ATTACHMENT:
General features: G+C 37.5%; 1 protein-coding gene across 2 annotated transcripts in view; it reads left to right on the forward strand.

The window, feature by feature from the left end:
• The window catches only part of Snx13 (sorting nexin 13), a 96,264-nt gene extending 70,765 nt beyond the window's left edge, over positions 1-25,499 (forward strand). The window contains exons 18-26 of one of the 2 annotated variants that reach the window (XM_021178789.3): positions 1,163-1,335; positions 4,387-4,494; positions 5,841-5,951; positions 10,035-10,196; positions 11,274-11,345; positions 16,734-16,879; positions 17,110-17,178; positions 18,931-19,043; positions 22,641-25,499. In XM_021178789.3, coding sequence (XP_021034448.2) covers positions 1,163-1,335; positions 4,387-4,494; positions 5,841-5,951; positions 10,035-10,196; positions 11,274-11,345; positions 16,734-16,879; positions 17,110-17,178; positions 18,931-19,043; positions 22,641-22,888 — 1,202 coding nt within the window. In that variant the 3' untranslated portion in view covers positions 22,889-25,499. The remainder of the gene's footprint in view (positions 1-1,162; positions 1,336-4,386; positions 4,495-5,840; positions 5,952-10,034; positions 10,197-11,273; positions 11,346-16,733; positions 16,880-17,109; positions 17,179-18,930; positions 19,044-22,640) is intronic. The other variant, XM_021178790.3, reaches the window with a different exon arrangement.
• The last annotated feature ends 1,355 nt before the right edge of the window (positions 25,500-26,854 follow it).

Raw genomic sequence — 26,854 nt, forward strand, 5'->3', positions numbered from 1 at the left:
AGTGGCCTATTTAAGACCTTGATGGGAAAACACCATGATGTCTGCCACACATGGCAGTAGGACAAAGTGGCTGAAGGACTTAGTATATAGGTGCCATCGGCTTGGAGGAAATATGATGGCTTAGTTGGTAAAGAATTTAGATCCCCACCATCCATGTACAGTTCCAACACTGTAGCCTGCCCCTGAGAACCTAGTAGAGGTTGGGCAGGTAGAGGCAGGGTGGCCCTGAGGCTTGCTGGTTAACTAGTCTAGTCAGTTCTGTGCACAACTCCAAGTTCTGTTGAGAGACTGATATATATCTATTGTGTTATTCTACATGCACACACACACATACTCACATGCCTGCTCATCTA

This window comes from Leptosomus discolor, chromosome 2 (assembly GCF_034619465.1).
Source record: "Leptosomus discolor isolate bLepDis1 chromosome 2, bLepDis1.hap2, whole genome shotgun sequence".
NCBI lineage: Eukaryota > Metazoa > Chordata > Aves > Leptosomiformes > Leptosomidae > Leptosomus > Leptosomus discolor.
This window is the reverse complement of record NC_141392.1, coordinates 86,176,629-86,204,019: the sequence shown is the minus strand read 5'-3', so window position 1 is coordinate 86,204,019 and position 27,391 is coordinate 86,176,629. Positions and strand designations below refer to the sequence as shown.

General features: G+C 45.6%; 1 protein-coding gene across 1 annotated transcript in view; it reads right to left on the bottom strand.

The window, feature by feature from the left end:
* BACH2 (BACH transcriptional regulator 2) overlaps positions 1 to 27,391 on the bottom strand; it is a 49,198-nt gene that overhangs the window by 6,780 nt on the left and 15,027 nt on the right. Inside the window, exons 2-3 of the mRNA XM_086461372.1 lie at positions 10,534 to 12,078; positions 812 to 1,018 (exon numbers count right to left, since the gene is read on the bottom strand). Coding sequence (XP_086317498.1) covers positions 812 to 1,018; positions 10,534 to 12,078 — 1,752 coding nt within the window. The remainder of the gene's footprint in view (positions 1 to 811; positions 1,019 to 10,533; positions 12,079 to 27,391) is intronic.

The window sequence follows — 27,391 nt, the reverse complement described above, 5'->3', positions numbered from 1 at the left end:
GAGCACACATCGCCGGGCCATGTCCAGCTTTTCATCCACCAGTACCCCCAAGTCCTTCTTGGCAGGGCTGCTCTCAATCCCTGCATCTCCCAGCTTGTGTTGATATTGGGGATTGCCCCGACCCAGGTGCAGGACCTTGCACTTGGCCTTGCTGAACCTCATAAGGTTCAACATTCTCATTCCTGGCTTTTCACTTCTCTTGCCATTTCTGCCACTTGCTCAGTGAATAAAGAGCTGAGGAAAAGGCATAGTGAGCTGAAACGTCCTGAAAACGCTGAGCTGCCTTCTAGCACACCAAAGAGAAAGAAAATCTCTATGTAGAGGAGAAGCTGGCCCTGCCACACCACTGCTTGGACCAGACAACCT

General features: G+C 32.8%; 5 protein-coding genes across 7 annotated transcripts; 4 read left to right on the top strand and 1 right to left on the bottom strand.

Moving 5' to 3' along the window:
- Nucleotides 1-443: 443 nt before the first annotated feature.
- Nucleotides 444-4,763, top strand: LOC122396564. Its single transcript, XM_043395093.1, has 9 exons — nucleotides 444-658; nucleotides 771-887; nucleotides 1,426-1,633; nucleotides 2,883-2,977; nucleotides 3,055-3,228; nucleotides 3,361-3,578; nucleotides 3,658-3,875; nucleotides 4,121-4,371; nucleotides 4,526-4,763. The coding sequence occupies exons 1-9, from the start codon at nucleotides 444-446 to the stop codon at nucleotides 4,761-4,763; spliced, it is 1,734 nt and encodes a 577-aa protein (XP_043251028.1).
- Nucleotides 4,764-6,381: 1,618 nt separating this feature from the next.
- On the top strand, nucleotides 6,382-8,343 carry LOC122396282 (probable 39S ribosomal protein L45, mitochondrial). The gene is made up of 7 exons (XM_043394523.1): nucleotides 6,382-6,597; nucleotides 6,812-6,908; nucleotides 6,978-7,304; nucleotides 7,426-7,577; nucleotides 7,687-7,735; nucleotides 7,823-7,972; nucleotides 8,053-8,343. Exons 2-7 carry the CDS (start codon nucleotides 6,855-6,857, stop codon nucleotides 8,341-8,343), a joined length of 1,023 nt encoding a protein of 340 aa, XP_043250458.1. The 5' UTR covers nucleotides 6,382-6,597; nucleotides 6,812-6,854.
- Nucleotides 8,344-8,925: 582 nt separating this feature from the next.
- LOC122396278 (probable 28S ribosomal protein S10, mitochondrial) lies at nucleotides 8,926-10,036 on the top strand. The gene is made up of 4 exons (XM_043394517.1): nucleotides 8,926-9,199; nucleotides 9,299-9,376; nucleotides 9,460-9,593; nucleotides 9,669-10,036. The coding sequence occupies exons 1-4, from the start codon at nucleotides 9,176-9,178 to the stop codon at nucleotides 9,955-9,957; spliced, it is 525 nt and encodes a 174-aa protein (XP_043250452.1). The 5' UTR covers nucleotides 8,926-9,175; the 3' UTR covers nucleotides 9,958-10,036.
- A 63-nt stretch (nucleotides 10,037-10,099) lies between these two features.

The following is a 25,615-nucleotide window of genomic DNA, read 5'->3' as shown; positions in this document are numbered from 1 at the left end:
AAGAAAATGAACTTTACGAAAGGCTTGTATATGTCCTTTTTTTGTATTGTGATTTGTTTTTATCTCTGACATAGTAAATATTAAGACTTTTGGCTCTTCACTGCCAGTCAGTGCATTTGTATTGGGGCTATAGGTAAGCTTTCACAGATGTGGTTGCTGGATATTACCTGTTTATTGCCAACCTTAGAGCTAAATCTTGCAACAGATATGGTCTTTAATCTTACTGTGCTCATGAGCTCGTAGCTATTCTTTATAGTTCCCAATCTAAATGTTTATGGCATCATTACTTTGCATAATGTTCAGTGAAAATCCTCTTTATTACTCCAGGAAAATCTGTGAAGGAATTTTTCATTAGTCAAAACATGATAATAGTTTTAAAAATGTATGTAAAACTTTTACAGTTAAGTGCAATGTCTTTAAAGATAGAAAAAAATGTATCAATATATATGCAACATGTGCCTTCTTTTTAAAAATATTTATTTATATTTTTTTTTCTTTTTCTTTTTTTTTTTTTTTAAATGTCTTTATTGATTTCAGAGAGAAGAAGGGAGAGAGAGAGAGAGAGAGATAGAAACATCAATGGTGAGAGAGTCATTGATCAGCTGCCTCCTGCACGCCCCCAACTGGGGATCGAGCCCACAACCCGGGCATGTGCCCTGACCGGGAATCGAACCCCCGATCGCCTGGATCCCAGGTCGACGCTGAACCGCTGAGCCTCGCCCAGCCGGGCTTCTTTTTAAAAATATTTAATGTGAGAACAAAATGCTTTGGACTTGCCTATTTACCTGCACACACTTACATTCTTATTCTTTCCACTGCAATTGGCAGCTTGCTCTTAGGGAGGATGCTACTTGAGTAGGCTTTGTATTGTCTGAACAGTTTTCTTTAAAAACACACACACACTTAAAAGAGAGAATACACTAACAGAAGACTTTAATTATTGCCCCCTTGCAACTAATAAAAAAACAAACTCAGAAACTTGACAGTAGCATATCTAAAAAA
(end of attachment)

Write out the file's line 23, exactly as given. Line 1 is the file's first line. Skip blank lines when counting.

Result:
- LOC122396278 (probable 28S ribosomal protein S10, mitochondrial) lies at nucleotides 8,926-10,036 on the top strand. The gene is made up of 4 exons (XM_043394517.1): nucleotides 8,926-9,199; nucleotides 9,299-9,376; nucleotides 9,460-9,593; nucleotides 9,669-10,036. The coding sequence occupies exons 1-4, from the start codon at nucleotides 9,176-9,178 to the stop codon at nucleotides 9,955-9,957; spliced, it is 525 nt and encodes a 174-aa protein (XP_043250452.1). The 5' UTR covers nucleotides 8,926-9,175; the 3' UTR covers nucleotides 9,958-10,036.